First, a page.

Confused about Medicare Advantage plans? Read on to find out more about these plans.
Medicare Advantage plans are health plans offered by private insurance companies that contract with the government. These plans can provide additional coverage for individuals looking for health benefits beyond Original Medicare, Part A and Part B.
Medicare Advantage plans are the only type of Medicare plans available now that can offer both health and prescription drug coverage in one plan.
Watch this short video on the three gaps in Medicare, and how you can fill in these gaps through private insurance programs.
What do Medicare Advantage plans cover?
Also known as Medicare Part C, Medicare Advantage plans provide all of the hospital and medical benefits included in Original Medicare coverage, with the exception of hospice care.
All Medicare-covered services you get while in hospice care are covered under Original Medicare, even if you’re in a Medicare Advantage Plan (like an HMO or PPO) or other Medicare health plan.
When you enroll in these plans, eligible services are covered through the plan and are no longer paid for by Original Medicare.
Extra benefits available through Medicare Advantage
|Extra Benefits||Original Medicare||Medicare Advantage Prescription Drug Plans|
|Part D prescription Drug Coverage||No||Yes*|
|Dental Care||No||Some plans|
|Vision Care||No||Some plans|
|Hearing Care||No||Some plans|
|Senior fitness programs like Silver Sneakers||No||Some plans|
* Most Medicare Advantage plans include Medicare Part D prescription drug coverage.A key feature of these plans is that they may offer additional benefits not covered by traditional Medicare coverage. Extra benefits may include routine dental, vision, and hearing care, as well as health and wellness programs. The majority of plans include Medicare Part D prescription drug coverage as well.What plan options are available?Medicare Advantage plans come in several different types, including:
- Health Maintenance Organization(HMO) – This type of plan has a set network of health-care providers and facilities from which you must receive care. Generally, you must select a primary care physician and get referrals in order to see a specialist. Drug coverage is generally included.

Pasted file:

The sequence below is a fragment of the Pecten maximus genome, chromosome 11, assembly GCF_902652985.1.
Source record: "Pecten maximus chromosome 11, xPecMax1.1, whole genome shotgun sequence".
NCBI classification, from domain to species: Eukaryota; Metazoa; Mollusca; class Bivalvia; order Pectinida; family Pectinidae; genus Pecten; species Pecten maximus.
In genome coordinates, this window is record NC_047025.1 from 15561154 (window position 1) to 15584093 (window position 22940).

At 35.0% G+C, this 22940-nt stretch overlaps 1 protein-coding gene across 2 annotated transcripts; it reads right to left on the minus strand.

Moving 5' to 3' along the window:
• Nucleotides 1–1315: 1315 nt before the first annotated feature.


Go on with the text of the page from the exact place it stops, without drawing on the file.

- Preferred Provider Organization(PPO) – These plans also have a network of health-care providers, but you have the flexibility to receive out-of-network care at a higher cost. You typically do not need to select a primary care doctor and may not need specialist referrals. Similar to an HMO, drug coverage is generally included.
- Privates Fee-For-Service (PFFS)– This plan type typically does not have network restrictions, but there is no guarantee that your doctor or hospital will accept the plan. While prescription drug coverage can be covered, you would be able to join a stand-alone Part D plan if it was not included.
- Special Needs Plans (SNPs)– These plans are designed for individuals with specific diseases or characteristics and tailor benefits, provider choices, and drug formularies based on the needs of the specific groups they serve. SNPs always include drug coverage
Other less common types of Medicare Advantage plans include Health Maintenance Organization – Point of Service (HMO-POS) plans and Medical Savings Account (MSA) plans.Who is eligible to enroll?Anyone who is enrolled in both parts of Original Medicare is eligible to sign up for a Medicare Advantage plan, with the exception of most individuals with End Stage Renal Disease (ESRD). To be eligible to enroll, you must live in the service area of the plan and sign up during an enrollment period for which you qualify.Many people enroll when they first become eligible, during their Initial Coverage Election Period. This period begins three months before you are eligible for Part A and Part B and ends on the latter of the two possible scenarios:
- The last day of the month before you are eligible for Part A and part B, or;
- The last day of your Part B Initial Enrollment Period
Eligible individuals can also make changes to their Medicare Advantage coverage during the Annual Election Period, which lasts from October 15 to December 7 of each year. Then, there is a Medicare Advantage Disenrollment Period, which lasts from January 1 through February 14. During this time, you can only drop your health plan and return to Original Medicare coverage. You cannot switch or join a new Medicare Advantage plan. Outside of these yearly enrollment periods, there are limited opportunities to make changes to your Medicare Advantage coverage, unless you have a special life circumstance that allows you to qualify for a Special Enrollment Period.Why should I consider a Medicare Advantage plan?Original Medicare doesn’t cover everything. If you’re enrolled in Medicare, you probably already know that if you go 63 or more days without creditable coverage, you will be subject to a penalty for as long as you are enrolled in a Part D plan. Creditable drug coverage is prescription drug coverage that is as good as or better than the standard Medicare prescription drug coverage.However, many people don’t realize that Original Medicare doesn’t cover several other health-care benefits you may have taken for granted in the past, including routine eye exams and dental care. That’s where Medicare private insurance plans, like Medicare Advantage plans, come in. Many of these plans offer prescription drug coverage, in addition to extra benefits like the routine eye and dental benefits mentioned before. There are even $0 premium Medicare Advantage plans available in certain areas. Please note that if you enroll in these plans, you must continue to pay your Part B premium.Whether a Medicare Advantage plan is right for you will depend on your needs and budget. Be sure to compare all Medicare plan options in your area to find the coverage you need.Medicare has neither reviewed nor endorsed this information.